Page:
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reason with you about the effect of this constitution. They will not take the opinion of this committee concerning its operation. They will construe it as they please. If you place it subsequently, let me ask the consequences ? Among ten thousand implied powers which they may assume, they may, if we be engaged in war, liberate every one of your slaves, if they please. And this must and will be done by men, a majority of whom have not a common interest with you. They will, therefore, have no feeling for your interests.
It has been repeatedly said here, that the great object of a national government, is national defence. That power, which is said to be intended for security and safety, may be rendered detestable and oppressive. If you give power to the general government to provide for the general defence, the means must be commensurate to the end. All the means in the possession of the people, must be given to the government which is entrusted with the public defence. In this state there are two hundred and thirty six thousand blacks, and there are many in several other states: but there are few or none in the northern states, and yet, if the northern states shall be of opinion that our numbers are numberless, they may call forth every national resource. May Congress not say, that every black man must fight? Did we not see a little of this in the last war? We were not so hard pushed, as to make emancipation general: but acts of assembly passed, that every slave who would go to the army should be free. Another thing will contribute to bring this event about; slavery is detested; we feel its fatal effects; we deplore it with all the pity of humanity. Let all these considerations, at some future period, press with full force on the minds of Congress. Let that urbanity, which I trust will distinguish America, and the necessity of national defence--let all these things operate on their minds, and they will search that paper, and see if they have power of manumission. And have they not, sir? Have they not power to provide
for the general defence and welfare? May they not think that these call for the abolition of slavery? May they not pronounce all slaves free, and will they not be warranted by that power? There is no ambiguous implication, or logical deduction. The paper speaks to the point. They have the power in clear unequivocal terms, and will clearly and certainly exercise it. As much as I deplore slavery, I see that prudence forbids its abolition. I deny that the general government ought to set them free, because a decided majority of the states have not the ties of sympathy and fellow-feeling for those whose interest would be affected by their emancipation. The majority of Congress is to the north, and the slaves are to the south. In this situation, I see a great deal of the property of the people of Virginia in jeopardy, and their peace and tranquillity gone away. I repeat it again, that it would rejoice my very soul, that every one of my fellow-beings was emancipated. As we ought with gratitude to admire that decree of heaven, which has numbered us among the free, we ought to lament and deplore the necessity of holding our fellow-men in bondage. But is it practicable, by any human means, to liberate them, without producing the most dreadful and ruinous consequences? We ought to possess them in the manner we have inherited them from our ancestors, as their manumission is incompatible with the felicity of the country. But we ought to soften, as much as possible, the rigor of their unhappy fate. I know that in a variety of particular instances, the legislature, listening to complaints, have admitted their emancipation. Let me not dwell on this subject. I will only add, that this, as well as every other property of the people of Virginia, is in jeopardy, and put in the hands of those who have no similarity of situation with us. This is a local matter, and I can see no propriety in subjecting it to Congress.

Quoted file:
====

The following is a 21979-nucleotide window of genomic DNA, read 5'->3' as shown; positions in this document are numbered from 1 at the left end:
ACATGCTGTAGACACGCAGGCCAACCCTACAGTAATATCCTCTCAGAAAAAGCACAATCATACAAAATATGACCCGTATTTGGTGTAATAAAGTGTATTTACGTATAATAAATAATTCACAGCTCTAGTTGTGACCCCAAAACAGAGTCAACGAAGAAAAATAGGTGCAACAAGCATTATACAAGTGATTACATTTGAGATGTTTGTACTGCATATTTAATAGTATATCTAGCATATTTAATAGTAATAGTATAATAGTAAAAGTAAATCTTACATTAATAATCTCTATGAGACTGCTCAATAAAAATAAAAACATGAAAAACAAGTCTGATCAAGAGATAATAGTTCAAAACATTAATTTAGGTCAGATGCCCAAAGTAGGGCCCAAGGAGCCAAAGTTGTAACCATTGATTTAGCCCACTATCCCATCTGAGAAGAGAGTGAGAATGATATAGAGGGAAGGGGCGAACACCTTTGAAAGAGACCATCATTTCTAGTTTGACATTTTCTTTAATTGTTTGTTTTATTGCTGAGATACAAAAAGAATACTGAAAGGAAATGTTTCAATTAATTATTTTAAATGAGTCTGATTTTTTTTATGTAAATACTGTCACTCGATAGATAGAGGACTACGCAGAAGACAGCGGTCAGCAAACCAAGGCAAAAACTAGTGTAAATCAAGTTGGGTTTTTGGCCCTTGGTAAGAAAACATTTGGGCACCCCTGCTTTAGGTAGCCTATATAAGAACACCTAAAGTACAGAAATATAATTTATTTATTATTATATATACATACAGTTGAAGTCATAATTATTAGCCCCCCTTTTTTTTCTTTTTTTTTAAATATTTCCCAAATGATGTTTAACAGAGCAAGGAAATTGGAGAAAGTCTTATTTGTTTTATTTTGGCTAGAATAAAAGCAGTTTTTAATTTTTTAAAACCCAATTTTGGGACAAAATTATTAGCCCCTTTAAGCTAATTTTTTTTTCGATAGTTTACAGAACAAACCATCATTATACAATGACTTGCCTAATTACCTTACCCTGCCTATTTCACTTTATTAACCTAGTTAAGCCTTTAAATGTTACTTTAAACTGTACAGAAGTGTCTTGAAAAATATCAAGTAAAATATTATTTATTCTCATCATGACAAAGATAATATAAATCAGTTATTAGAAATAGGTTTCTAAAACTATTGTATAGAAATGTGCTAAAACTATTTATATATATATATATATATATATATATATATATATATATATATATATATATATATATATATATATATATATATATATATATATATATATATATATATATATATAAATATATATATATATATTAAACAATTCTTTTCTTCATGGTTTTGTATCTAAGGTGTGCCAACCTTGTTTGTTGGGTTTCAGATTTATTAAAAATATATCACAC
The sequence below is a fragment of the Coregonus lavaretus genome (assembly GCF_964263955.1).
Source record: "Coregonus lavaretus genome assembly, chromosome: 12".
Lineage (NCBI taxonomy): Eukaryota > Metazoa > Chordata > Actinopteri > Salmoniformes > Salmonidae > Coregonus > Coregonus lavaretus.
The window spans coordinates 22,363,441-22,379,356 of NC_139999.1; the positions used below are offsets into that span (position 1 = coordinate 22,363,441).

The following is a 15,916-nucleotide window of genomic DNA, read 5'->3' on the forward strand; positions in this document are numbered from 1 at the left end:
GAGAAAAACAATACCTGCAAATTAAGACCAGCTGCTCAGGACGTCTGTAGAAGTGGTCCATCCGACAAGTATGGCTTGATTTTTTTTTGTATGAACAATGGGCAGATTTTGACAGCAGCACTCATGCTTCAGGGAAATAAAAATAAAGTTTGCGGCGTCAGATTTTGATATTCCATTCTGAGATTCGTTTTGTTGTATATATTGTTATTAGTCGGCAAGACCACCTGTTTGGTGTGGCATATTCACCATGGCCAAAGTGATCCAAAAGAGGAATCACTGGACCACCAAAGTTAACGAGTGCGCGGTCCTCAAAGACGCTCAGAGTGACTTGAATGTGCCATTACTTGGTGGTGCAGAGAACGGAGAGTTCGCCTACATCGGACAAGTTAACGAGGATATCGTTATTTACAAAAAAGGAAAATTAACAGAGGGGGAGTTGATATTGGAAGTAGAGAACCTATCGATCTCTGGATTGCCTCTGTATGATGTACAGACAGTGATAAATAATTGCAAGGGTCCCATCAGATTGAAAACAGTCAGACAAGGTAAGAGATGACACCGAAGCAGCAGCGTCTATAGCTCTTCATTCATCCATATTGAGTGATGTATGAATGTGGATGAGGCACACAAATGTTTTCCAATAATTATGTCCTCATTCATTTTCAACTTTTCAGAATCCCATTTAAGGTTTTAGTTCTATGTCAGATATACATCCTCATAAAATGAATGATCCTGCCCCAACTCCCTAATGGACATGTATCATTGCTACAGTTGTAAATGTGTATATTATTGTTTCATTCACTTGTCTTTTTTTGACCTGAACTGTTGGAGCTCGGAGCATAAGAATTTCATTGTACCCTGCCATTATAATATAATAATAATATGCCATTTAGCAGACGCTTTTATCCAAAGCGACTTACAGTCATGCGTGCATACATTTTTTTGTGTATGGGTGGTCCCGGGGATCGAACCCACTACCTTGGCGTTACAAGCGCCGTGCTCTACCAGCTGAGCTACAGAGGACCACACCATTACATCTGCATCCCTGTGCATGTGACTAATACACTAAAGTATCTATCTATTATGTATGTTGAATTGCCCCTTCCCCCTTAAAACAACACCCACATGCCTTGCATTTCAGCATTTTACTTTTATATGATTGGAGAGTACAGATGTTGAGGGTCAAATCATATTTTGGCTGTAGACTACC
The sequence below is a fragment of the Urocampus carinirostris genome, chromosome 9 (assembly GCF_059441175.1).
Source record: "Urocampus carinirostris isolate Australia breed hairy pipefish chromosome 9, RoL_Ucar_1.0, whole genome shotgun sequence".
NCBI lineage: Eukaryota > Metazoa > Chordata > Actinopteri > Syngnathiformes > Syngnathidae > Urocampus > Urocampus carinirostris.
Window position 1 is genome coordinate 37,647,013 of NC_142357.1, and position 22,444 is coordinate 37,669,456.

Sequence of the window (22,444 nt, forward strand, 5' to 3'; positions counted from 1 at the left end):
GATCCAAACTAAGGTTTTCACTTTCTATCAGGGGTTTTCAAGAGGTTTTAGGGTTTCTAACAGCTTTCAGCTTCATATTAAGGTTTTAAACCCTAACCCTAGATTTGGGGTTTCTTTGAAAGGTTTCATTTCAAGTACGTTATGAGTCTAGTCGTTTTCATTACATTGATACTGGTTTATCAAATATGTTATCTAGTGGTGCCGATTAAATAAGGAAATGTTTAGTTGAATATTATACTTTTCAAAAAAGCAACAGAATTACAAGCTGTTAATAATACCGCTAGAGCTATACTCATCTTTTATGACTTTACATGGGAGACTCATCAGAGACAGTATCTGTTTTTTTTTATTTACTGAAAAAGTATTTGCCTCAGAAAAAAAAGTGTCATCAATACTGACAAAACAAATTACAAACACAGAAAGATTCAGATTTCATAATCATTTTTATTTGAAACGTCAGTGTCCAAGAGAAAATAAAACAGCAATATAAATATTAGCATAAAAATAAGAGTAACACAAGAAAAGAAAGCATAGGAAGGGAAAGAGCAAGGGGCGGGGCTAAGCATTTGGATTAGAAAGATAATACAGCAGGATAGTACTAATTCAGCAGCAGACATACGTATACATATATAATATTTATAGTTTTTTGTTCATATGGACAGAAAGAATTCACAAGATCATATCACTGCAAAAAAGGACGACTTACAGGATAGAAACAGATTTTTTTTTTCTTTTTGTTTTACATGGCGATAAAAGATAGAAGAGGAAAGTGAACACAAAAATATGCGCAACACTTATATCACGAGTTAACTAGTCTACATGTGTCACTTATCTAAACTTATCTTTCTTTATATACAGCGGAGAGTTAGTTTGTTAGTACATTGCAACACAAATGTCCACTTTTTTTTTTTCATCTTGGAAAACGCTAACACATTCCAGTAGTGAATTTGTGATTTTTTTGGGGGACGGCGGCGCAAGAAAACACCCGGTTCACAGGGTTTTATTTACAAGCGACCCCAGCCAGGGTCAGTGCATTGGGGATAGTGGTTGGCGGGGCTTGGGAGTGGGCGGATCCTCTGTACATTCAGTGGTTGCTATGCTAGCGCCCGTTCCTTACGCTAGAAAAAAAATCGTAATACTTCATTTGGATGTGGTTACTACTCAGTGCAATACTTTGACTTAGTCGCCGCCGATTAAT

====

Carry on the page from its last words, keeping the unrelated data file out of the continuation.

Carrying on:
With respect to subsequent amendments, proposed by the worthy member, I am distressed when I hear
the expression. It is a new one altogether, and such an one as stands against every idea of fortitude and manliness, in the states, or any one else. Evils admitted, in order to be removed subsequently, and tyranny submitted to, in order to be excluded by a subsequent alteration, are things totally new to me.